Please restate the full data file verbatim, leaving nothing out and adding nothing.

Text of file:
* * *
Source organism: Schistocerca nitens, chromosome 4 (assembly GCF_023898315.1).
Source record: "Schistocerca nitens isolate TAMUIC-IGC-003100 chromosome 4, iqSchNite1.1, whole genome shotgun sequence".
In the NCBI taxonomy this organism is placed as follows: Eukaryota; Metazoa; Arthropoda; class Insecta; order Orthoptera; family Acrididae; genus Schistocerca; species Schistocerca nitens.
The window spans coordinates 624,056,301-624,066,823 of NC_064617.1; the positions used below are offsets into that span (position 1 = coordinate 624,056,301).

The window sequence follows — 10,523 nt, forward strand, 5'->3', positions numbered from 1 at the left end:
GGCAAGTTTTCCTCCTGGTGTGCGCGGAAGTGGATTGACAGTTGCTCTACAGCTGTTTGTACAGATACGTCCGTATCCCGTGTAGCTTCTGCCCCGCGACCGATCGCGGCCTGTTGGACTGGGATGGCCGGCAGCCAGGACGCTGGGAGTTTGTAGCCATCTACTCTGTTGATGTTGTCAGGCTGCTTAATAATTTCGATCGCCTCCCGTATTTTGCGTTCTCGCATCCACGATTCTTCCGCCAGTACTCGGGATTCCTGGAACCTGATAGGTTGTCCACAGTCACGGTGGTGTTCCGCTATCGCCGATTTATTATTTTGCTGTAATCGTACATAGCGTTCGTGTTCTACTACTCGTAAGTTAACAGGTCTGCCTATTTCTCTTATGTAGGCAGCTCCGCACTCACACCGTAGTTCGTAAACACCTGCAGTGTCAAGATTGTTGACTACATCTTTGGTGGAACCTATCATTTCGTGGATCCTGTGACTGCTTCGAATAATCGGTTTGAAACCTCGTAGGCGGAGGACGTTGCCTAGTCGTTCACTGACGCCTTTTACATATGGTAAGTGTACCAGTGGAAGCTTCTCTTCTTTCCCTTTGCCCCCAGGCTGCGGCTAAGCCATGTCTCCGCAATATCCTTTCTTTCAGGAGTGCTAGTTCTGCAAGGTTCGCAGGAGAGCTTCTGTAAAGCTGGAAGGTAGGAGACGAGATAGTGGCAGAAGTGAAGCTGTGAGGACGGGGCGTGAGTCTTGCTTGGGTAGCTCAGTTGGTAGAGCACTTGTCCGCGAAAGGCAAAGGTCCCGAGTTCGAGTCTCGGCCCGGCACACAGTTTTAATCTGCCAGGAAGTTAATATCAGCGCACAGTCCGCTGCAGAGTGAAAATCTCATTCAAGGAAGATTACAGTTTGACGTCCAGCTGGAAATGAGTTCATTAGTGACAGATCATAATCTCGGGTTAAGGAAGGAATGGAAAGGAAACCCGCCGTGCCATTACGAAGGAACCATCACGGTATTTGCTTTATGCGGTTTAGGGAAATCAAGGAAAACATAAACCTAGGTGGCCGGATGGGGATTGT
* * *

Source organism: Schistocerca nitens, chromosome 4 (assembly GCF_023898315.1).
Source record: "Schistocerca nitens isolate TAMUIC-IGC-003100 chromosome 4, iqSchNite1.1, whole genome shotgun sequence".
In the NCBI taxonomy this organism is placed as follows: Eukaryota; Metazoa; Arthropoda; class Insecta; order Orthoptera; family Acrididae; genus Schistocerca; species Schistocerca nitens.
The window spans coordinates 624,056,301-624,066,823 of NC_064617.1; the positions used below are offsets into that span (position 1 = coordinate 624,056,301).

The window sequence follows — 10,523 nt, forward strand, 5'->3', positions numbered from 1 at the left end:
GGCAAGTTTTCCTCCTGGTGTGCGCGGAAGTGGATTGACAGTTGCTCTACAGCTGTTTGTACAGATACGTCCGTATCCCGTGTAGCTTCTGCCCCGCGACCGATCGCGGCCTGTTGGACTGGGATGGCCGGCAGCCAGGACGCTGGGAGTTTGTAGCCATCTACTCTGTTGATGTTGTCAGGCTGCTTAATAATTTCGATCGCCTCCCGTATTTTGCGTTCTCGCATCCACGATTCTTCCGCCAGTACTCGGGATTCCTGGAACCTGATAGGTTGTCCACAGTCACGGTGGTGTTCCGCTATCGCCGATTTATTATTTTGCTGTAATCGTACATAGCGTTCGTGTTCTACTACTCGTAAGTTAACAGGTCTGCCTATTTCTCTTATGTAGGCAGCTCCGCACTCACACCGTAGTTCGTAAACACCTGCAGTGTCAAGATTGTTGACTACATCTTTGGTGGAACCTATCATTTCGTGGATCCTGTGACTGCTTCGAATAATCGGTTTGAAACCTCGTAGGCGGAGGACGTTGCCTAGTCGTTCACTGACGCCTTTTACATATGGTAAGTGTACCAGTGGAAGCTTCTCTTCTTTCCCTTTGCCCCCAGGCTGCGGCTAAGCCATGTCTCCGCAATATCCTTTCTTTCAGGAGTGCTAGTTCTGCAAGGTTCGCAGGAGAGCTTCTGTAAAGCTGGAAGGTAGGAGACGAGATAGTGGCAGAAGTGAAGCTGTGAGGACGGGGCGTGAGTCTTGCTTGGGTAGCTCAGTTGGTAGAGCACTTGTCCGCGAAAGGCAAAGGTCCCGAGTTCGAGTCTCGGCCCGGCACACAGTTTTAATCTGCCAGGAAGTTAATATCAGCGCACAGTCCGCTGCAGAGTGAAAATCTCATTCAAGGAAGATTACAGTTTGACGTCCAGCTGGAAATGAGTTCATTAGTGACAGATCATAATCTCGGGTTAAGGAAGGAATGGAAAGGAAACCCGCCGTGCCATTACGAAGGAACCATCACGGTATTTGCTTTATGCGGTTTAGGGAAATCAAGGAAAACATAAACCTAGGTGGCCGGATGGGGATTGT